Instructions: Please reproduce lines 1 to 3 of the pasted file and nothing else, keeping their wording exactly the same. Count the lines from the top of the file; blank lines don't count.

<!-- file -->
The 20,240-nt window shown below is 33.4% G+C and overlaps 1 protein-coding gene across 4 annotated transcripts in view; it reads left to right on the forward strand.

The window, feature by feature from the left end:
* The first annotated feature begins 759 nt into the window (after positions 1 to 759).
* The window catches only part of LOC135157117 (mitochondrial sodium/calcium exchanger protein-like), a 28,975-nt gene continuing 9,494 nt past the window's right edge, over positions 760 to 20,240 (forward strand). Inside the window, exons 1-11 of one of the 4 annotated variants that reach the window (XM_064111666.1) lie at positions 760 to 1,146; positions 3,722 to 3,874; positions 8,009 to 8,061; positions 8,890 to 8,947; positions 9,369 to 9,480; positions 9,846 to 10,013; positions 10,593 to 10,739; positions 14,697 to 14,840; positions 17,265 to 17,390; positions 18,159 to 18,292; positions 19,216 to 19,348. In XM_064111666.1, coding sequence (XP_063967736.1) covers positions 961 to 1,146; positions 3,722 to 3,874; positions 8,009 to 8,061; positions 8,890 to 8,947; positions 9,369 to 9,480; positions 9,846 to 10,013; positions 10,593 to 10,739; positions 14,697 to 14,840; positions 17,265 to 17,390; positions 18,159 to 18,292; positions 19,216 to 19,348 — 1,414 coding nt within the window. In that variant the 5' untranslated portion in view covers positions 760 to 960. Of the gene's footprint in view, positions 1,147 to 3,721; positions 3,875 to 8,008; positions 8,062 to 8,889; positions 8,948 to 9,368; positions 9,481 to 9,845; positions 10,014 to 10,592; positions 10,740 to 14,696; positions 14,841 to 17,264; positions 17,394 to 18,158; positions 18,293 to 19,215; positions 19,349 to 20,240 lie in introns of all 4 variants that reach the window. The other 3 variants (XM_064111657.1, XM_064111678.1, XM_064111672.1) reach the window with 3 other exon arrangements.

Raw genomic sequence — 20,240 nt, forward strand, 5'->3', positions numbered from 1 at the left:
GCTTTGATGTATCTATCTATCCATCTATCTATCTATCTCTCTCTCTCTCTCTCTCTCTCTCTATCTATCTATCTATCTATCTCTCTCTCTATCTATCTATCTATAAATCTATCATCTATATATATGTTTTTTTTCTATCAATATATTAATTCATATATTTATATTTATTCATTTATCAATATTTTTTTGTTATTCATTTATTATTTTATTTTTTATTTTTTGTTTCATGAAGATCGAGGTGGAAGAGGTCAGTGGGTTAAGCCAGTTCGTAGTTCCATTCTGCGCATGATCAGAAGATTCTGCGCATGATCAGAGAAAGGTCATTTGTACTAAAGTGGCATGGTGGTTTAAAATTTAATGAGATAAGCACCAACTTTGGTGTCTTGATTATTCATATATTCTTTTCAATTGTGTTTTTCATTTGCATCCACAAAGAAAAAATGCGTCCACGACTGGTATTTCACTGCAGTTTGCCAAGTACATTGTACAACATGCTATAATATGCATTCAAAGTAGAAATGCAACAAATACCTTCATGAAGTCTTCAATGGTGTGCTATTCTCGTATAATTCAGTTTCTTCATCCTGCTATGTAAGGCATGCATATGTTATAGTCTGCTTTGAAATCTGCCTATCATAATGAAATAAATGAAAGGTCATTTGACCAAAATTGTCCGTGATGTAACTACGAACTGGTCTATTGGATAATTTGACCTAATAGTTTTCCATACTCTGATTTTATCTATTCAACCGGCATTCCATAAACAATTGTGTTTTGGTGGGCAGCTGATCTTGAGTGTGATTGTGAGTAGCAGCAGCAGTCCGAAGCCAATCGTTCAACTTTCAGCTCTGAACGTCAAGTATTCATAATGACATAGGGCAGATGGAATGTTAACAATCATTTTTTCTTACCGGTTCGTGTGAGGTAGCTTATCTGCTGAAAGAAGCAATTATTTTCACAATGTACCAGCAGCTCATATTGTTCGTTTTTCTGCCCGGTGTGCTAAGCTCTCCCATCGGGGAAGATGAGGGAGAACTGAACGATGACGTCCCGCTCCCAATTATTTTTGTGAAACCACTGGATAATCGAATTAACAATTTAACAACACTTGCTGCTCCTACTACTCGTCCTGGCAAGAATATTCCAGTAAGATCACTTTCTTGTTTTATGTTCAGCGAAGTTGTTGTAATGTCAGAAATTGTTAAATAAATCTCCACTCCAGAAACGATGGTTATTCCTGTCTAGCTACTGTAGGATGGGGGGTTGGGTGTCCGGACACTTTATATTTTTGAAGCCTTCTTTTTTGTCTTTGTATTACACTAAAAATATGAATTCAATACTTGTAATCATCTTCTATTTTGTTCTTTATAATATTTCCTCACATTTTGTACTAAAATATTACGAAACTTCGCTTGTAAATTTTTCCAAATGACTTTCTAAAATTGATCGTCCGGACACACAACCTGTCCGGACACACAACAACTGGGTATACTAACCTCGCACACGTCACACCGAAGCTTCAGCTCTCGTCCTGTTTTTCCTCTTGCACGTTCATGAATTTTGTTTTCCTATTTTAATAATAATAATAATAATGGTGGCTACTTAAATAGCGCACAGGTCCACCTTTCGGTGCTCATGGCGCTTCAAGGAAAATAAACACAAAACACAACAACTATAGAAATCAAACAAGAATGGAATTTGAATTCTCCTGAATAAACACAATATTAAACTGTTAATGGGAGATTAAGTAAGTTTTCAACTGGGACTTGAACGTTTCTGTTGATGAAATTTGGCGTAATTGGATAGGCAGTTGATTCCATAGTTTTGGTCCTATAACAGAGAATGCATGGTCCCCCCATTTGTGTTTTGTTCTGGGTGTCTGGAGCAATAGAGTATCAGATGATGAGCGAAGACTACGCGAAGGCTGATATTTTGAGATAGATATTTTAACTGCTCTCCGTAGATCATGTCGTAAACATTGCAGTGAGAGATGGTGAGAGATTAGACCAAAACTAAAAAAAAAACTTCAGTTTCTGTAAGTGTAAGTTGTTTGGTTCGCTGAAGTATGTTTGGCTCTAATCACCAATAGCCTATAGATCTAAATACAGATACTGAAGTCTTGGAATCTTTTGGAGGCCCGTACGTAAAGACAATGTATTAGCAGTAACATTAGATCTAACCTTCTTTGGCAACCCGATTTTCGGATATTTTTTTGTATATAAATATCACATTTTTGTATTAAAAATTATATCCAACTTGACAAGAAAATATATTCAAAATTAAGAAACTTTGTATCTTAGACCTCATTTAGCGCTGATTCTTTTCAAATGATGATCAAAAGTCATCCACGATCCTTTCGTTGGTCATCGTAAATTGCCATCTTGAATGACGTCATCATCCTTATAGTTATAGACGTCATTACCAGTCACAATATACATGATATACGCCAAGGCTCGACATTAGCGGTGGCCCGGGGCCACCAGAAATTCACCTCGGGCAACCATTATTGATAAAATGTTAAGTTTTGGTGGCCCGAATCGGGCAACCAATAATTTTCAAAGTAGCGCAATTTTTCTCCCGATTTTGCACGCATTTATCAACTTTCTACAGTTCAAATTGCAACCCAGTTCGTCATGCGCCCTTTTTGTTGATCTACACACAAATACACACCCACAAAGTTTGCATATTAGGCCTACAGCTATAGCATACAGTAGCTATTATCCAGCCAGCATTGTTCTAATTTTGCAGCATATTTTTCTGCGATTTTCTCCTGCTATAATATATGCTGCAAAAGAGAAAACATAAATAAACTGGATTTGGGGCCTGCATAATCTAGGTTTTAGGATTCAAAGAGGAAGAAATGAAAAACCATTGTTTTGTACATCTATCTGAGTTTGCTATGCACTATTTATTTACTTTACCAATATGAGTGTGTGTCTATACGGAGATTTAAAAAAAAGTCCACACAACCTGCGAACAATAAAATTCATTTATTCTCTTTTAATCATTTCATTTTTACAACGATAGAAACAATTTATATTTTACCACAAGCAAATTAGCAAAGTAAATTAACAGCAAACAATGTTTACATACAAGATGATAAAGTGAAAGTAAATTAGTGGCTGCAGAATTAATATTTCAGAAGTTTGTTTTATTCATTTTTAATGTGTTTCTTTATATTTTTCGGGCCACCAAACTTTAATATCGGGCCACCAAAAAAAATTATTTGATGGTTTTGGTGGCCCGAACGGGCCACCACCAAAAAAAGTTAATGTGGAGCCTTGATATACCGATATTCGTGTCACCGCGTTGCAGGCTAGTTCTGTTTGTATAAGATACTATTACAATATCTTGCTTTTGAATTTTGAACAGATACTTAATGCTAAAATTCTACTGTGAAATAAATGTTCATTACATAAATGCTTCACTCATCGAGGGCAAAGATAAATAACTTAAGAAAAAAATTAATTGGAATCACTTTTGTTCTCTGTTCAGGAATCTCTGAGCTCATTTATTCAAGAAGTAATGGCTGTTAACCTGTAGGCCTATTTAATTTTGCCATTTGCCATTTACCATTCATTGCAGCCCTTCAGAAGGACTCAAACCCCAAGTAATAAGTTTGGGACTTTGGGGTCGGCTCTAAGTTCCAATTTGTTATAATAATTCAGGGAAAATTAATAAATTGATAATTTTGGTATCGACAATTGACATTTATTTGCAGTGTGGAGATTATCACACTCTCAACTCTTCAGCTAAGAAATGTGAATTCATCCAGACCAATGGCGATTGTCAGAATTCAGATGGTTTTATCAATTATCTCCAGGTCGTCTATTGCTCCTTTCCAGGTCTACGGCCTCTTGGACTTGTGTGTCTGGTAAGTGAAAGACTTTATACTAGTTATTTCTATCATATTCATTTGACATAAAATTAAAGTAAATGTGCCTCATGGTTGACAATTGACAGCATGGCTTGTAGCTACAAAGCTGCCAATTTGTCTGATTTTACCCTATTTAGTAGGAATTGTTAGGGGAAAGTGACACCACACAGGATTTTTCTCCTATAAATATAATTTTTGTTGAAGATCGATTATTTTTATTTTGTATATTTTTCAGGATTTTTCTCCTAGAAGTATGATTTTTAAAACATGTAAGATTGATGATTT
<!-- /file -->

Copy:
The 20,240-nt window shown below is 33.4% G+C and overlaps 1 protein-coding gene across 4 annotated transcripts in view; it reads left to right on the forward strand.

The window, feature by feature from the left end:
* The first annotated feature begins 759 nt into the window (after positions 1 to 759).